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Published April 10th, 2024
MOFD fee hikes reflect recent salary increase, break out fees for solar installations

Although Moraga Orinda Fire District staff recommended an across the board fee increase of 2.8%, the Board of Directors on March 20 adopted a 5% increase intended to reflect an equal salary increase in the district. In addition to the higher fees, the directors also approved a dozen new fees.
The new fees fall into the areas of plan review, environmental review, and a miscellaneous fee for insurance property compliance inspection of $170 per inspection. Plan review fees are on a per form, per permit, or per inspection basis and range from $47 for a hydrant/fire service form to $577 per permit for energy storage system or solar photovoltaic power system inspections.
Charles Porges, an Orinda resident, commented in writing on the new fees, saying, "I find the Solar and Energy fees unreasonable and unnecessary. As you know PG&E does a thorough review of the submitted plans and performs inspections as well. With the proposed fees you will add a $1300 disincentive to installing photovoltaic systems. Photovoltaic systems with batteries will reduce the power required to be transmitted through PG&E lines which are a known fire hazard. I request that you eliminate them or reduce them by a factor of ten."
In response to questions raised by Porges and by Director Steven Danziger at the first reading of the proposed ordinance, Fire Chief Dave Winnacker explained that the fee was not a new fee; MOFD has always charged a plan review fee for solar systems as required by Chapter 12 of the Fire Code, it just had not previously had its own category.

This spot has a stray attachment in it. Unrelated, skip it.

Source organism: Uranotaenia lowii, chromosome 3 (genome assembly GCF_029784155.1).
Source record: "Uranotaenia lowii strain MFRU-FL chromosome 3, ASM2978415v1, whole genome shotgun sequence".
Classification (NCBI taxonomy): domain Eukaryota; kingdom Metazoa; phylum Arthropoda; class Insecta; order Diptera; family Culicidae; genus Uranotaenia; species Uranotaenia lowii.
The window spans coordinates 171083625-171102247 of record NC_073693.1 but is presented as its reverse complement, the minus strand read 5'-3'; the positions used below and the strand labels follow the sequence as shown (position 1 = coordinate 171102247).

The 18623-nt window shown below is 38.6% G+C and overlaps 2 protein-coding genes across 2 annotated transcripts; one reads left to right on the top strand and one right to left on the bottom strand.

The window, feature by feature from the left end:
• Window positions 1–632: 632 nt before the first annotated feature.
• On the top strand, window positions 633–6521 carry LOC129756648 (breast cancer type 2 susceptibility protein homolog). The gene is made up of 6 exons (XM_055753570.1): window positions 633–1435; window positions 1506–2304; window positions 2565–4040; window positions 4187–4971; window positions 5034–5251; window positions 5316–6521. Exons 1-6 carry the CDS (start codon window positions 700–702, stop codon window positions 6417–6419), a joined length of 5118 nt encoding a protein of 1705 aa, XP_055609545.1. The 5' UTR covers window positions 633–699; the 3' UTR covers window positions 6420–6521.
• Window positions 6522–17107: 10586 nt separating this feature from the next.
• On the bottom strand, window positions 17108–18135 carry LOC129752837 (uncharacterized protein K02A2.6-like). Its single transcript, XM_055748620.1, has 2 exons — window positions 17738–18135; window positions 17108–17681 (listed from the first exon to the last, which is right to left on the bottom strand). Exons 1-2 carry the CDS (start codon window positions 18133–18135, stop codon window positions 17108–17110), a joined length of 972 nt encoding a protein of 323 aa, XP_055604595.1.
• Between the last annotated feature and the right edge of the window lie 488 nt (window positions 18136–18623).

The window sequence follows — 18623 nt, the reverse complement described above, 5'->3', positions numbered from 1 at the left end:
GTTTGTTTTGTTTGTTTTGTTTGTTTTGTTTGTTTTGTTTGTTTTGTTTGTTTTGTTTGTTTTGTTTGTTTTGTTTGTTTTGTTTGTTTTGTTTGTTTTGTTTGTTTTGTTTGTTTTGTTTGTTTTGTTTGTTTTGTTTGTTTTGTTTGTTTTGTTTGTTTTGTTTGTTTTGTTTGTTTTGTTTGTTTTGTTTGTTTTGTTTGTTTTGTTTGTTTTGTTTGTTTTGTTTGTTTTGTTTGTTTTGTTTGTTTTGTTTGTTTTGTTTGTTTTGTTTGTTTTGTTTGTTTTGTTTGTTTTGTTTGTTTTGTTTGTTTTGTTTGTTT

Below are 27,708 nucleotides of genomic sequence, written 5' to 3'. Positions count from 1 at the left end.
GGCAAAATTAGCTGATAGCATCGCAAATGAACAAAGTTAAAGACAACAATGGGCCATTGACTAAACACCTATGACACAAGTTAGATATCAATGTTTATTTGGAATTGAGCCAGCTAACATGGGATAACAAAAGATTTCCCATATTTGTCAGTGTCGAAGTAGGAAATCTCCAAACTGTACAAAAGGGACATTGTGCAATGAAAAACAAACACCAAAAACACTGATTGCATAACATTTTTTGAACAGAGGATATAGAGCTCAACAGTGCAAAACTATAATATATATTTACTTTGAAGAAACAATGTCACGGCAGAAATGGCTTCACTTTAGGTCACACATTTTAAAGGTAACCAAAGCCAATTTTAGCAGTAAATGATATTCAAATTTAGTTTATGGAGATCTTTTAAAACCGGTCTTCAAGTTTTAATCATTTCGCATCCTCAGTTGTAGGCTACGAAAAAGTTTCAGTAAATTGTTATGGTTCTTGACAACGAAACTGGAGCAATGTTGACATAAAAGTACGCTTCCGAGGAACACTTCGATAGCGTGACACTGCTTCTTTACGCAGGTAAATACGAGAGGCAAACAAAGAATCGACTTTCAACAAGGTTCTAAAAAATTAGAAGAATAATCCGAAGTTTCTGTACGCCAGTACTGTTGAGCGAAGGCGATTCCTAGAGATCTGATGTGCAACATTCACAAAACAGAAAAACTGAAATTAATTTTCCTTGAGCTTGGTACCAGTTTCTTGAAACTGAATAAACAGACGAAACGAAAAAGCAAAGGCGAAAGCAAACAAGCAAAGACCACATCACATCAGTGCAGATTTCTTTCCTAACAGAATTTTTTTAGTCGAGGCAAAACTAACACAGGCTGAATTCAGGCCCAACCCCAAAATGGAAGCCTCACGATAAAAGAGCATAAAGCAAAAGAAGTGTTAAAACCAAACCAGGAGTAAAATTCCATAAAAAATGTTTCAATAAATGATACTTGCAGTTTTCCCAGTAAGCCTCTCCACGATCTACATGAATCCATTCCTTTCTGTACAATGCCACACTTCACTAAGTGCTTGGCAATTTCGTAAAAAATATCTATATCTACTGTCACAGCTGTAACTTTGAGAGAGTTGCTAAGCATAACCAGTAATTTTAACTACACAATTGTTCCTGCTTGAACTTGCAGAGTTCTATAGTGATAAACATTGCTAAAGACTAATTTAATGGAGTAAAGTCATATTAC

Winnacker added that PG&E does not perform any type of plan review required by California Code of Regulations Title 24 and, as an investor-owned private company, PG&E does not have the authority to do so. PG&E's review is limited to the interconnect requirements associated with grid connection. Should a resident be installing an off-grid system, PG&E would not be involved.
Winnacker also explained that the California Fire Code requires that the fire code official review plans and issue either a construction permit or operational permit. The office of the state fire marshal requires a construction permit for installation of energy storage systems regulated by Chapter 12 of the State Fire Code, Section 105.6.5 Energy storage systems. A construction permit is required to install energy storage systems regulated by Section 1207.
In addition to the solar and energy system fees, which, while listed as new, are really just being broken out to clarify what they are for, and the new insurance property compliance inspection fee, the other new fees are for the hourly service of senior officials during environmental reviews.
The 5% fee increases and the new fees take effect on April 22, 2024. The list of all fees, showing the 2023 levels and the new 2024 levels, may be found at https://d2kbkoa27fdvtw.cloudfront.net/mofd/c25f0e47192374f4618bbcf5482642ad0.pdf

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